Entire Dubai government signs with Tejari.com

His Excellency Dr. Khalifa, director of Dubai Ruler’s Court, has declared that every government department in Dubai will use Tejari.com's online exchange for procurement of all goods and services.

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By  Rob Corder Published  May 16, 2001

The Dubai Ruler’s Court has declared that every government office in Dubai has joined the Tejari.com B2B online marketplace. Under the terms of the agreement, every public department in Dubai will use Tejari’s exchange to migrate from paper-based procurement systems to online procurement of goods and services.

The Ruler’s Court, which is responsible for supervising all of Dubai’s government departments, has recommended a three month deadline for this migration to take place.

“Our alliance with Tejari.com is an additional step along the road to providing improved services to both businesses and citizens in Dubai. Tejari has become a vital player in the commercial sector throughout the Middle East, and is an ideal complement to Dubai’s e-government initiative,” stated His Excellency Dr. Khalifa Mohammed Ahmed Salman, Director H.H. the Ruler’s Court, Government of Dubai.

His Excellency Sultan bin Sulayem, acting in his capacity as Chairman of the Board of Tejari.com, and CEO of Dubai Ports, Customs and Free Zone Corporation, praised the approach of Dubai Ruler’s Court in adopting Internet technology through Tejari.com.

“I am so delighted and proud to see the tangible support that the Dubai Ruler’s Court is lending the development of e-commerce, which will reflect positively on the economic development of Dubai as well as the technology growth of the country in general,” commented bin Sulayem.

Momentum and critical mass are critical to the success or failure of online marketplaces. The more buyers an exchange can bring onboard, the more attractive the exchange becomes to suppliers. The spending power of the entire Dubai government gives Tejari a boost that no other exchange could hope to replicate in the Emirate.

The timing of the Dubai Ruler’s Court announcement demonstrates that urgency with which the move to e-government is viewed. Online procurement through a single point has the potential to drive inter-departmental efficiency. It also, in theory, prevents any department going-alone with B2B projects that don’t fit with the Dubai E-Government Taskforce’s vision of the road ahead.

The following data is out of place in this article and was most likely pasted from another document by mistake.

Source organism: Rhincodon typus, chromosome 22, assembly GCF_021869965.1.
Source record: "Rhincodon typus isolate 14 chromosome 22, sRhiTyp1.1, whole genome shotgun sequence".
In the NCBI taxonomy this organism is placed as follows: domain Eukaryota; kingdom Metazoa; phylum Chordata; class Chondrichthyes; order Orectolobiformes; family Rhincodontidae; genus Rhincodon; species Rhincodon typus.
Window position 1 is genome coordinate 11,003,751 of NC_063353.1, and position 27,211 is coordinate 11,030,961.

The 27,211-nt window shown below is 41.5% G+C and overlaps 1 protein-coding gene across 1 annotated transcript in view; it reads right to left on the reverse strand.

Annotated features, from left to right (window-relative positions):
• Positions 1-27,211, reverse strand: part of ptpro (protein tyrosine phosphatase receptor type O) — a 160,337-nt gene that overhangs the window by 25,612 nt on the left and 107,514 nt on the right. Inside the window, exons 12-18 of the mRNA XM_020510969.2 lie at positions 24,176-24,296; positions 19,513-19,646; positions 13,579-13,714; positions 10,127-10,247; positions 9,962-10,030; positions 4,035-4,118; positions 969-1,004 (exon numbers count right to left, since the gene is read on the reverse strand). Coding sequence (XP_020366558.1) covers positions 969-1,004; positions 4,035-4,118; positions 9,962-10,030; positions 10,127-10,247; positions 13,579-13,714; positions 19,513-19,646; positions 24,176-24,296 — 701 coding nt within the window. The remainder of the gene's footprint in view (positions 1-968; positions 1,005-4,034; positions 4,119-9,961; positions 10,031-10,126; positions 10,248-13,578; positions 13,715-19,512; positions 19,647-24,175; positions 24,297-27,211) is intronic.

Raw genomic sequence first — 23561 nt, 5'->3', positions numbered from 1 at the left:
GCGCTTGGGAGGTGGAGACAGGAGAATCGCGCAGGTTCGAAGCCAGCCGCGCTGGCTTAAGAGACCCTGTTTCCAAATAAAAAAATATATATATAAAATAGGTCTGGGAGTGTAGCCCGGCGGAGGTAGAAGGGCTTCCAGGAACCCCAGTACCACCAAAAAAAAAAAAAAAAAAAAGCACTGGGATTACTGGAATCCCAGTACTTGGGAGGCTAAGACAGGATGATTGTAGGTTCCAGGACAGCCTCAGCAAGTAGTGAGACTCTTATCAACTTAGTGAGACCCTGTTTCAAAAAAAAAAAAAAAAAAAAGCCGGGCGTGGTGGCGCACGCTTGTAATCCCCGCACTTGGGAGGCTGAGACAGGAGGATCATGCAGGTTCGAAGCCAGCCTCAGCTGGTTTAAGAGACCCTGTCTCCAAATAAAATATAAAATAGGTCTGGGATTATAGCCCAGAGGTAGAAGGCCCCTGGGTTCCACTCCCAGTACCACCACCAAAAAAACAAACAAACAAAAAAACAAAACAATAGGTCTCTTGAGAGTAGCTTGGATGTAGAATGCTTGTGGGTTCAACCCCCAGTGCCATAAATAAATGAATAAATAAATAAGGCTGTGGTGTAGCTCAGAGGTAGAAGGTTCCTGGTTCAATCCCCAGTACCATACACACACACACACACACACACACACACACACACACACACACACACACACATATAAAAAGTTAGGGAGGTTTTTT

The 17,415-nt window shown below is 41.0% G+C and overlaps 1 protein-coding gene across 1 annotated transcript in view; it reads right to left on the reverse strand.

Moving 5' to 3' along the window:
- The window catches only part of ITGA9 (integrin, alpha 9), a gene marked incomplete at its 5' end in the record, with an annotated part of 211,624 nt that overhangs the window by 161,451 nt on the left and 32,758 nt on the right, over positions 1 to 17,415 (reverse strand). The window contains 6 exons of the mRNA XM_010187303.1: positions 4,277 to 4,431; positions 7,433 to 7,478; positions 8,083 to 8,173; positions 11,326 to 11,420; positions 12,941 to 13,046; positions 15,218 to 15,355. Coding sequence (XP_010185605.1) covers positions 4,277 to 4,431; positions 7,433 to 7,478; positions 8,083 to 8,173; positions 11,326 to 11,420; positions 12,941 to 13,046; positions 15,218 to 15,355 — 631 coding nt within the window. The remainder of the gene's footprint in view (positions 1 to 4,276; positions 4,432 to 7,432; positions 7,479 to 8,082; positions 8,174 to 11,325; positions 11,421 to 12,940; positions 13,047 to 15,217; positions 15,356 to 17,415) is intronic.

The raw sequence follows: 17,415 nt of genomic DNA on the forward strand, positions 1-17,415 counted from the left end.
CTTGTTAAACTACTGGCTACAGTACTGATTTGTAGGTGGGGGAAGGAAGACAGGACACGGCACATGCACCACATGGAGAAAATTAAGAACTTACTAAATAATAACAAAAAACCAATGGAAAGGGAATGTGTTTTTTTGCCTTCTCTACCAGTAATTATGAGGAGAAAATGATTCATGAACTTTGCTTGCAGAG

For Sheikha Lubna Al Qasimi, managing director of Tejari.com, and a member of the Dubai E-Government Taskforce, the signing-up of the entire Dubai government to the exchange was a double success. “We are delighted to present the Dubai Ruler’s Court and the entire Dubai government with an online service that will improve their buying processes and simplify their procurement cycles,” said Al Qasimi. “This agreement represents the core objective of Tejari.com: to create a platform for more efficient government procurement while enabling the private sector to offer a greater diversity of goods and services to government departments,” she continued.

With a captive market secured, Tejari can move forward at pace with plans to improve the services offered by the exchange. Online payment and the integration of fulfillment services are high on Al Qasimi’s list of priorities.

Tejari is currently working with Oracle to integrate the vendor’s payment mechanism and additional third party payment gateways, probably to be delivered by one or more of the local banks. Emirates Bank International (EBI) is likely to be one of the first financial institutions to declare its intention to join Tejari, but details on what services the bank will bring to the exchange have not been disclosed.

Tejari.com is also currently in talks to bring members of the logistics community to the exchange. “Logistics and financial services are two areas that we’re working on,” says Al Qasimi. “If we bring financial services to Tejari, capitalising on alliances and collaboration of partners in the banks and here, it’s very important because they have to pay a very strong role to play. We’re looking into logistics, because fulfillment is very important.”

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